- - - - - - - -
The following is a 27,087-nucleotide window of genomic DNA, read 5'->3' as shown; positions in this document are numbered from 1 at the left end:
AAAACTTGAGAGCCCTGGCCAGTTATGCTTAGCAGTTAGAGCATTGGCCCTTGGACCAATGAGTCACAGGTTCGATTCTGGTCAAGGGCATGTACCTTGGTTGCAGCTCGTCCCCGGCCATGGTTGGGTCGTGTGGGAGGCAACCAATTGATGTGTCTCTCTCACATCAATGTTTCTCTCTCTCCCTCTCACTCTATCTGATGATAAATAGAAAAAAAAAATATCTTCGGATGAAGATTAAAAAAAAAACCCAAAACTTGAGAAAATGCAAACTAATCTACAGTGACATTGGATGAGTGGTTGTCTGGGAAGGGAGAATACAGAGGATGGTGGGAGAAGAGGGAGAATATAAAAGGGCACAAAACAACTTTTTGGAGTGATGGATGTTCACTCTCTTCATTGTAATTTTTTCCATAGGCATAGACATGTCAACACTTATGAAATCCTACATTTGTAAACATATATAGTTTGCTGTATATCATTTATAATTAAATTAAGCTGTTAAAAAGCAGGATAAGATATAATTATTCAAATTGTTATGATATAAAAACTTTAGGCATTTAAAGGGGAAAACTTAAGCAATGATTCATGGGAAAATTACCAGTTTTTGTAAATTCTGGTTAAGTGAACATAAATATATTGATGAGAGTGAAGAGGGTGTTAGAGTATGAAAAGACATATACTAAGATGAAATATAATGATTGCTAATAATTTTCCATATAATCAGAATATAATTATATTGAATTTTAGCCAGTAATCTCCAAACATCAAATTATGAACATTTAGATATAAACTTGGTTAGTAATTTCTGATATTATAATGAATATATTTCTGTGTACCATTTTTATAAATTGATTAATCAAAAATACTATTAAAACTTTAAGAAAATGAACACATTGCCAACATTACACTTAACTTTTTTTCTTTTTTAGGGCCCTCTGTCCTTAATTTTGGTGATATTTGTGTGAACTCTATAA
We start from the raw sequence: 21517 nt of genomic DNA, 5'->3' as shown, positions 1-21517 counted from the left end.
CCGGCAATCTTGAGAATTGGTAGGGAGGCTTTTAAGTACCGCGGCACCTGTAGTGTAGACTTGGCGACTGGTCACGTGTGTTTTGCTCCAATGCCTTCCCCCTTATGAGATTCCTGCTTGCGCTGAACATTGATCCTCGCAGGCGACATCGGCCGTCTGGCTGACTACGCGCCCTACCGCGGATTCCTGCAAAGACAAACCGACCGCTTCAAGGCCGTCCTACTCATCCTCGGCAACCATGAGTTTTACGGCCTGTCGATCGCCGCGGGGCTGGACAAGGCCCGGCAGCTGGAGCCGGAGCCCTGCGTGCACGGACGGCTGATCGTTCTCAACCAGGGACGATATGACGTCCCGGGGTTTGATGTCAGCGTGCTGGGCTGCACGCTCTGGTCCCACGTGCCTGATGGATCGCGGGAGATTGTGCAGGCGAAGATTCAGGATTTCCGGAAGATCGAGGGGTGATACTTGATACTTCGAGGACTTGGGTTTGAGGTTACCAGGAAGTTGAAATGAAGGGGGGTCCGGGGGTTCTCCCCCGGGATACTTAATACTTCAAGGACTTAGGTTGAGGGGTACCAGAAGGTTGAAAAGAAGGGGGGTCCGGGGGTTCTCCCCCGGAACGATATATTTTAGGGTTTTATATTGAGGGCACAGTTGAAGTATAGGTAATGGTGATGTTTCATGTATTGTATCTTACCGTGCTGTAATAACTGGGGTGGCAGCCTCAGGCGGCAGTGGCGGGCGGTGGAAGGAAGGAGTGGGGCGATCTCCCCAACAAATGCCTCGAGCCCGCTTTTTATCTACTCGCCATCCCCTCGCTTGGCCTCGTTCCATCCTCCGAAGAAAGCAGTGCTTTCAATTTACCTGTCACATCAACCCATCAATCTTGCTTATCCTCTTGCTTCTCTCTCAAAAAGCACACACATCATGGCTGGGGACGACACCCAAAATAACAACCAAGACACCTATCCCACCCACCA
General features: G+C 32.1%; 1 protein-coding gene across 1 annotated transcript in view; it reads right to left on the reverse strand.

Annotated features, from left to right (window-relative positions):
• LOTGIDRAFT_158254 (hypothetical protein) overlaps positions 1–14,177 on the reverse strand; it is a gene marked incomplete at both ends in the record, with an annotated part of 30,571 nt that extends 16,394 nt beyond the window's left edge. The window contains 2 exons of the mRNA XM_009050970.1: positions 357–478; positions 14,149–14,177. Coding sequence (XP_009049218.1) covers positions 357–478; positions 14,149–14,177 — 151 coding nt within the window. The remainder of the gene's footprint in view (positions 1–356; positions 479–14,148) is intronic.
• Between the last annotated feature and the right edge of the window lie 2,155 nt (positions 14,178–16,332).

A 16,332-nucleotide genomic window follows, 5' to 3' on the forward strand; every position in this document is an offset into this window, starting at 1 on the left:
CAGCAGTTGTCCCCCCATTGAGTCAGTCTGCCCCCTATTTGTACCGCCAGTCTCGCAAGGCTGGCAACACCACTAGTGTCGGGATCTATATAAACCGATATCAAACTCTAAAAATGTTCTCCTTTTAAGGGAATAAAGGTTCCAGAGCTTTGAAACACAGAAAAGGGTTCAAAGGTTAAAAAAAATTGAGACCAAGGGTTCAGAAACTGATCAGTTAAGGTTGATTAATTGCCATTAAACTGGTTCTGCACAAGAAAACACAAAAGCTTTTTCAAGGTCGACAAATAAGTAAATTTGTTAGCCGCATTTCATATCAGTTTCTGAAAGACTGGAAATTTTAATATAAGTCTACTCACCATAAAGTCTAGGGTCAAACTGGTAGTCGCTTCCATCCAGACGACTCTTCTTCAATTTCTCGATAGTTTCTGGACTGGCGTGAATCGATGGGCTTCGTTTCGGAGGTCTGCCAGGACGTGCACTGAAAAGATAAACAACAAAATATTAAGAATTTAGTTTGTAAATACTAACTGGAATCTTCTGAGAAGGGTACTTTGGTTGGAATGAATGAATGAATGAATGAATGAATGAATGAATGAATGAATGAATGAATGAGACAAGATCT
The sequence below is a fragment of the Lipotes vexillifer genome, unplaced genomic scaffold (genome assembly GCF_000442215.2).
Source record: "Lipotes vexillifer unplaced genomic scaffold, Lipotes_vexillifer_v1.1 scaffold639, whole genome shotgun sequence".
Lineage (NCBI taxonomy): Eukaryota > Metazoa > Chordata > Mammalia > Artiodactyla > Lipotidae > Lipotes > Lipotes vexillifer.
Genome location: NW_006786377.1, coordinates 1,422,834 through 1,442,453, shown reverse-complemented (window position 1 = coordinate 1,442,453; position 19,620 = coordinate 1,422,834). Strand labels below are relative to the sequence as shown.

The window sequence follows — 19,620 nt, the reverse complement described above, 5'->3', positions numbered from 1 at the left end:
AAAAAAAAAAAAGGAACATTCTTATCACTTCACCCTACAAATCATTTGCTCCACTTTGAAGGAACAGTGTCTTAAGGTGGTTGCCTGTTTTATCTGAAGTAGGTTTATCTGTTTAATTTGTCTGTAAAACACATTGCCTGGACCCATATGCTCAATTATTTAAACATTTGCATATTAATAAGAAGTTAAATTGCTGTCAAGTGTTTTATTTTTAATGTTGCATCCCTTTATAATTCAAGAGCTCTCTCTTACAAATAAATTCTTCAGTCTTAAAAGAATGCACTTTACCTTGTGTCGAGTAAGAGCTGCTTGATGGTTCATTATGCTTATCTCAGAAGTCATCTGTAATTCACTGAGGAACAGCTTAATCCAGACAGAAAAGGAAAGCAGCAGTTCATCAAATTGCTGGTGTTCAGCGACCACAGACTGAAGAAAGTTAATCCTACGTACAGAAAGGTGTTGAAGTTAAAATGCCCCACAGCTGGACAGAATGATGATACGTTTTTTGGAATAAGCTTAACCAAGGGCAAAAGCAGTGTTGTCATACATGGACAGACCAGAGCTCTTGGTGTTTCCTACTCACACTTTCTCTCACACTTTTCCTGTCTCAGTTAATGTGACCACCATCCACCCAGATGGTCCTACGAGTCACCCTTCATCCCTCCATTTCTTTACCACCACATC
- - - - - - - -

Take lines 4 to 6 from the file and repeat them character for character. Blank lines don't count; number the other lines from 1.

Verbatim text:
CCGGCAATCTTGAGAATTGGTAGGGAGGCTTTTAAGTACCGCGGCACCTGTAGTGTAGACTTGGCGACTGGTCACGTGTGTTTTGCTCCAATGCCTTCCCCCTTATGAGATTCCTGCTTGCGCTGAACATTGATCCTCGCAGGCGACATCGGCCGTCTGGCTGACTACGCGCCCTACCGCGGATTCCTGCAAAGACAAACCGACCGCTTCAAGGCCGTCCTACTCATCCTCGGCAACCATGAGTTTTACGGCCTGTCGATCGCCGCGGGGCTGGACAAGGCCCGGCAGCTGGAGCCGGAGCCCTGCGTGCACGGACGGCTGATCGTTCTCAACCAGGGACGATATGACGTCCCGGGGTTTGATGTCAGCGTGCTGGGCTGCACGCTCTGGTCCCACGTGCCTGATGGATCGCGGGAGATTGTGCAGGCGAAGATTCAGGATTTCCGGAAGATCGAGGGGTGATACTTGATACTTCGAGGACTTGGGTTTGAGGTTACCAGGAAGTTGAAATGAAGGGGGGTCCGGGGGTTCTCCCCCGGGATACTTAATACTTCAAGGACTTAGGTTGAGGGGTACCAGAAGGTTGAAAAGAAGGGGGGTCCGGGGGTTCTCCCCCGGAACGATATATTTTAGGGTTTTATATTGAGGGCACAGTTGAAGTATAGGTAATGGTGATGTTTCATGTATTGTATCTTACCGTGCTGTAATAACTGGGGTGGCAGCCTCAGGCGGCAGTGGCGGGCGGTGGAAGGAAGGAGTGGGGCGATCTCCCCAACAAATGCCTCGAGCCCGCTTTTTATCTACTCGCCATCCCCTCGCTTGGCCTCGTTCCATCCTCCGAAGAAAGCAGTGCTTTCAATTTACCTGTCACATCAACCCATCAATCTTGCTTATCCTCTTGCTTCTCTCTCAAAAAGCACACACATCATGGCTGGGGACGACACCCAAAATAACAACCAAGACACCTATCCCACCCACCA
General features: G+C 32.1%; 1 protein-coding gene across 1 annotated transcript in view; it reads right to left on the reverse strand.

Annotated features, from left to right (window-relative positions):